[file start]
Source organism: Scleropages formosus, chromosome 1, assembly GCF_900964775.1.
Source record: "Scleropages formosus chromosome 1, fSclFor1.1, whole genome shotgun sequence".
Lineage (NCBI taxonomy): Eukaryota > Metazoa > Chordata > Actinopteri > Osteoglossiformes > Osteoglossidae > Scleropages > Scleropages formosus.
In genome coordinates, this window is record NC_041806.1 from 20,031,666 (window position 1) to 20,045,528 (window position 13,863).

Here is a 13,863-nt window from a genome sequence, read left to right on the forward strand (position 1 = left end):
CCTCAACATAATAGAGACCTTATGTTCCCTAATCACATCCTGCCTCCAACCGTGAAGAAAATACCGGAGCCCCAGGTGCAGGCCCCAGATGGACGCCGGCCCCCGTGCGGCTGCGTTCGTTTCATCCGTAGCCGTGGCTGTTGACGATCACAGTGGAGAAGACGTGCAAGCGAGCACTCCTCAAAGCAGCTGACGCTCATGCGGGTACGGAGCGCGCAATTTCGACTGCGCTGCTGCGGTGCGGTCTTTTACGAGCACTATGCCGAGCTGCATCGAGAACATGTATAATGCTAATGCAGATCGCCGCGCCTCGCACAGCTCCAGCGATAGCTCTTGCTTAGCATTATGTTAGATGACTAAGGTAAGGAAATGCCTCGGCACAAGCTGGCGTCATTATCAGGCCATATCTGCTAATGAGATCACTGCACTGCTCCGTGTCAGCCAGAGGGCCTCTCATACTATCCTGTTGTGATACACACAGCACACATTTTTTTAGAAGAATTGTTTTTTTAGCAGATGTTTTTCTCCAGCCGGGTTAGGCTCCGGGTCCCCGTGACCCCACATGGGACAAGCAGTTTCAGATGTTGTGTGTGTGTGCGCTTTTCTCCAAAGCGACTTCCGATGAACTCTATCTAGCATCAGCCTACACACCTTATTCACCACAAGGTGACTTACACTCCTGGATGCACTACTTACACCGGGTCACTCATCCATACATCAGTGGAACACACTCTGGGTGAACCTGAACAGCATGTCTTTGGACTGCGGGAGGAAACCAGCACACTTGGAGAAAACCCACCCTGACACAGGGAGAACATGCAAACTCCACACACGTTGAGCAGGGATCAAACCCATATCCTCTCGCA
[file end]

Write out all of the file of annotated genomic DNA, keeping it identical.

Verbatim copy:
Source organism: Scleropages formosus, chromosome 1, assembly GCF_900964775.1.
Source record: "Scleropages formosus chromosome 1, fSclFor1.1, whole genome shotgun sequence".
Lineage (NCBI taxonomy): Eukaryota > Metazoa > Chordata > Actinopteri > Osteoglossiformes > Osteoglossidae > Scleropages > Scleropages formosus.
In genome coordinates, this window is record NC_041806.1 from 20,031,666 (window position 1) to 20,045,528 (window position 13,863).

Here is a 13,863-nt window from a genome sequence, read left to right on the forward strand (position 1 = left end):
CCTCAACATAATAGAGACCTTATGTTCCCTAATCACATCCTGCCTCCAACCGTGAAGAAAATACCGGAGCCCCAGGTGCAGGCCCCAGATGGACGCCGGCCCCCGTGCGGCTGCGTTCGTTTCATCCGTAGCCGTGGCTGTTGACGATCACAGTGGAGAAGACGTGCAAGCGAGCACTCCTCAAAGCAGCTGACGCTCATGCGGGTACGGAGCGCGCAATTTCGACTGCGCTGCTGCGGTGCGGTCTTTTACGAGCACTATGCCGAGCTGCATCGAGAACATGTATAATGCTAATGCAGATCGCCGCGCCTCGCACAGCTCCAGCGATAGCTCTTGCTTAGCATTATGTTAGATGACTAAGGTAAGGAAATGCCTCGGCACAAGCTGGCGTCATTATCAGGCCATATCTGCTAATGAGATCACTGCACTGCTCCGTGTCAGCCAGAGGGCCTCTCATACTATCCTGTTGTGATACACACAGCACACATTTTTTTAGAAGAATTGTTTTTTTAGCAGATGTTTTTCTCCAGCCGGGTTAGGCTCCGGGTCCCCGTGACCCCACATGGGACAAGCAGTTTCAGATGTTGTGTGTGTGTGCGCTTTTCTCCAAAGCGACTTCCGATGAACTCTATCTAGCATCAGCCTACACACCTTATTCACCACAAGGTGACTTACACTCCTGGATGCACTACTTACACCGGGTCACTCATCCATACATCAGTGGAACACACTCTGGGTGAACCTGAACAGCATGTCTTTGGACTGCGGGAGGAAACCAGCACACTTGGAGAAAACCCACCCTGACACAGGGAGAACATGCAAACTCCACACACGTTGAGCAGGGATCAAACCCATATCCTCTCGCA